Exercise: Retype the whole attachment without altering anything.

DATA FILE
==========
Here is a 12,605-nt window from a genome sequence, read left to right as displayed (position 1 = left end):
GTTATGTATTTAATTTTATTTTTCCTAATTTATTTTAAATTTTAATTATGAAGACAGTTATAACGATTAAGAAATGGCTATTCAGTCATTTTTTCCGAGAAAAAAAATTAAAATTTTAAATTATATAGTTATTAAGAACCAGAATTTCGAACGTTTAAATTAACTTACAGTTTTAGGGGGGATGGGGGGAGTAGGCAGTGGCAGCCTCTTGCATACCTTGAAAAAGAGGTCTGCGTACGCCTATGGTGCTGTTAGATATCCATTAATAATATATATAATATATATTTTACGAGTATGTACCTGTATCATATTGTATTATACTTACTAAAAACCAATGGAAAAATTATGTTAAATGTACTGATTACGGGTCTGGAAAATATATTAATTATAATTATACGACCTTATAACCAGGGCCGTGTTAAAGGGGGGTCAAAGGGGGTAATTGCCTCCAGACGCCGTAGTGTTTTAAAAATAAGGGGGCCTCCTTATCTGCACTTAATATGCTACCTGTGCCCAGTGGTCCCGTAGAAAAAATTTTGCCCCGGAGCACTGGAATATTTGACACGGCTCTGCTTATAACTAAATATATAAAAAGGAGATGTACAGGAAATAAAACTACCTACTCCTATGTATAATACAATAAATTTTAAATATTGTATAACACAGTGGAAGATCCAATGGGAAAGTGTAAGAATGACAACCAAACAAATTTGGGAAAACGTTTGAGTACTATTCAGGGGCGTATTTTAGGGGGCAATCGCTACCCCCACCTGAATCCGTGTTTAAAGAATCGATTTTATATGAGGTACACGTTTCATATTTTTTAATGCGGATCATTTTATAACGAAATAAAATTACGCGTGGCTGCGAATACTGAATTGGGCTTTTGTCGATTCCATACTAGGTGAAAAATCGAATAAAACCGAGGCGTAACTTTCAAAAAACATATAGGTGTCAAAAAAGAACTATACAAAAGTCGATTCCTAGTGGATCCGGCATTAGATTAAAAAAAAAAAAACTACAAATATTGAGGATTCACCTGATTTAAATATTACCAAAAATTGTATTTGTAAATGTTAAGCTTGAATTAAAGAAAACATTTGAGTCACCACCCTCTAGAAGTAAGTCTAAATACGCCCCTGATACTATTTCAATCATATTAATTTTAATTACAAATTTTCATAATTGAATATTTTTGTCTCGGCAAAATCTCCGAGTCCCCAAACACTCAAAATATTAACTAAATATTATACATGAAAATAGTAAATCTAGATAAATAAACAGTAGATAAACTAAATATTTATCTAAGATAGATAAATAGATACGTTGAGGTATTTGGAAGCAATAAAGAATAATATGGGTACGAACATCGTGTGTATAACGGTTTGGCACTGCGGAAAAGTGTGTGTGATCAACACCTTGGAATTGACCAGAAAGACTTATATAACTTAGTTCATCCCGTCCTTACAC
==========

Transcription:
Here is a 12,605-nt window from a genome sequence, read left to right as displayed (position 1 = left end):
GTTATGTATTTAATTTTATTTTTCCTAATTTATTTTAAATTTTAATTATGAAGACAGTTATAACGATTAAGAAATGGCTATTCAGTCATTTTTTCCGAGAAAAAAAATTAAAATTTTAAATTATATAGTTATTAAGAACCAGAATTTCGAACGTTTAAATTAACTTACAGTTTTAGGGGGGATGGGGGGAGTAGGCAGTGGCAGCCTCTTGCATACCTTGAAAAAGAGGTCTGCGTACGCCTATGGTGCTGTTAGATATCCATTAATAATATATATAATATATATTTTACGAGTATGTACCTGTATCATATTGTATTATACTTACTAAAAACCAATGGAAAAATTATGTTAAATGTACTGATTACGGGTCTGGAAAATATATTAATTATAATTATACGACCTTATAACCAGGGCCGTGTTAAAGGGGGGTCAAAGGGGGTAATTGCCTCCAGACGCCGTAGTGTTTTAAAAATAAGGGGGCCTCCTTATCTGCACTTAATATGCTACCTGTGCCCAGTGGTCCCGTAGAAAAAATTTTGCCCCGGAGCACTGGAATATTTGACACGGCTCTGCTTATAACTAAATATATAAAAAGGAGATGTACAGGAAATAAAACTACCTACTCCTATGTATAATACAATAAATTTTAAATATTGTATAACACAGTGGAAGATCCAATGGGAAAGTGTAAGAATGACAACCAAACAAATTTGGGAAAACGTTTGAGTACTATTCAGGGGCGTATTTTAGGGGGCAATCGCTACCCCCACCTGAATCCGTGTTTAAAGAATCGATTTTATATGAGGTACACGTTTCATATTTTTTAATGCGGATCATTTTATAACGAAATAAAATTACGCGTGGCTGCGAATACTGAATTGGGCTTTTGTCGATTCCATACTAGGTGAAAAATCGAATAAAACCGAGGCGTAACTTTCAAAAAACATATAGGTGTCAAAAAAGAACTATACAAAAGTCGATTCCTAGTGGATCCGGCATTAGATTAAAAAAAAAAAAACTACAAATATTGAGGATTCACCTGATTTAAATATTACCAAAAATTGTATTTGTAAATGTTAAGCTTGAATTAAAGAAAACATTTGAGTCACCACCCTCTAGAAGTAAGTCTAAATACGCCCCTGATACTATTTCAATCATATTAATTTTAATTACAAATTTTCATAATTGAATATTTTTGTCTCGGCAAAATCTCCGAGTCCCCAAACACTCAAAATATTAACTAAATATTATACATGAAAATAGTAAATCTAGATAAATAAACAGTAGATAAACTAAATATTTATCTAAGATAGATAAATAGATACGTTGAGGTATTTGGAAGCAATAAAGAATAATATGGGTACGAACATCGTGTGTATAACGGTTTGGCACTGCGGAAAAGTGTGTGTGATCAACACCTTGGAATTGACCAGAAAGACTTATATAACTTAGTTCATCCCGTCCTTACAC